Coronavirus: leader of WHO's pandemic review panel condemns US response to outbreak
Former Liberian president says ‘special attention’ needs to be given to fighting Covid-19 in the developing world
The newly appointed co-chair of the World Health Organisation’s independent review into the global response to the coronavirus pandemic has condemned America’s handling of disease and its lack of co-operation with other countries.
Announced on Thursday by the WHO, the Independent Panel for Pandemic Preparedness and Response will be led by former New Zealand prime minister Helen Clark and former Liberian president Ellen Johnson Sirleaf.
“In containing this threat to global public health, economic stress and social disorder, we are only as strong as the weakest link in our human chain,” Ms Sirleaf said about the coronavirus crisis on Friday at a virtual event hosted by the Chatham House think tank in London.
Ms Clark and Ms Sirleaf will pick their own panel members and have their own secretariat. The panel will hold a monthly briefing to give updates on progress.
The panel will present an interim report to the next World Health Assembly gathering in November, with its full report to follow the meeting in May next year. It intends to help the world learn how to deal with a similar crisis in the future.
Ms Sirleaf said that the pandemic would not be overcome unless countries worked together to share resources, strengthen health systems and develop and distribute an effective vaccine.
“We need to protect healthcare workers, provide the necessary care for all who are needed in society. This must particularly include vulnerable groups such as refugees, migrants, the elderly and the infirm,” she said.
Ms Sirleaf, a Nobel Peace Prize winner, said that “special attention” should be given to the needs to the Global South group of developing countries and once a vaccine is developed, it must be made accessible and affordable for all countries.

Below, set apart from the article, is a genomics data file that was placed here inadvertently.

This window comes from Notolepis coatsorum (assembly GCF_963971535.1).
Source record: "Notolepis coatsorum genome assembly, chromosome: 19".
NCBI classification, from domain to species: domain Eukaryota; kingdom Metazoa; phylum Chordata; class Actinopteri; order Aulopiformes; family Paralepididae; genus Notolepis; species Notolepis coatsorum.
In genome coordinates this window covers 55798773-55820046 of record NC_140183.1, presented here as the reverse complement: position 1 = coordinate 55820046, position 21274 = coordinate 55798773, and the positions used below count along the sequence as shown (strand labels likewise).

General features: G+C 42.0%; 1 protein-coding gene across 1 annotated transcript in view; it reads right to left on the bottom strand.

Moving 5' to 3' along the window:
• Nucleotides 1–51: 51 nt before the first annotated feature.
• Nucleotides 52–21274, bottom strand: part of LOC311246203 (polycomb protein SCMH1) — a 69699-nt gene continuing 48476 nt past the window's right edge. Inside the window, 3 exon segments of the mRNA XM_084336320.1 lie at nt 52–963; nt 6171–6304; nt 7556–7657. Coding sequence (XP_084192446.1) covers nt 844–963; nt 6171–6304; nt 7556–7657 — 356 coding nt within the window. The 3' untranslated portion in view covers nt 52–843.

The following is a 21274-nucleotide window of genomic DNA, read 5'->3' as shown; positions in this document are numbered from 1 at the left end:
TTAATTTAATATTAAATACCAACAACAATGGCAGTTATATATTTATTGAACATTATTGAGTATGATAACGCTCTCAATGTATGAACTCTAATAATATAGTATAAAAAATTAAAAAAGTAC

“Admittedly the depth of co-operation required to tackle this pandemic would be challenging to achieve even in the best of times. It is therefore particularly concerning that the virus has struck at a moment when the multilateral system has been under sustained attack, ironically led by the very country that played the leading role in the creation of the existing global governance systems,” she said, in a shot at the United States.
The UN agency has been criticised for its early handling of the pandemic and was under attack from US President Donald Trump, who threatened to withdraw Washington's membership, accusing the agency of botching its handling of the pandemic and being a "puppet of China".
The US on Tuesday formally stated its withdrawal from the WHO, making good on Mr Trump's threats to deprive the UN body of its top donor.
Mary Robinson, the former prime minister of Ireland, was also on the panel with Ms Sirleaf and she too criticised the isolationist US approach to the pandemic, which has had “a devastating cost on lives, economic momentum and social equality”.
She decried the US-led “barrage of assaults on multilateralism” but also said she was disappointed in China for fighting with America over the virus’s origins. She added that both countries undermined the messages of the WHO.
Ms Robinson also condemned populist governments, such as Brazil’s and Hungary’s, and their lack of attention to the pandemic.
But she commended the role of women leaders in response to the crisis, who had “led their countries well”.
The coronavirus pandemic has claimed more than 555,000 lives worldwide, with over 12.3 million people infected since the outbreak began in China last December, data from Johns Hopkins University shows.
Updated: July 10, 2020 08:51 PM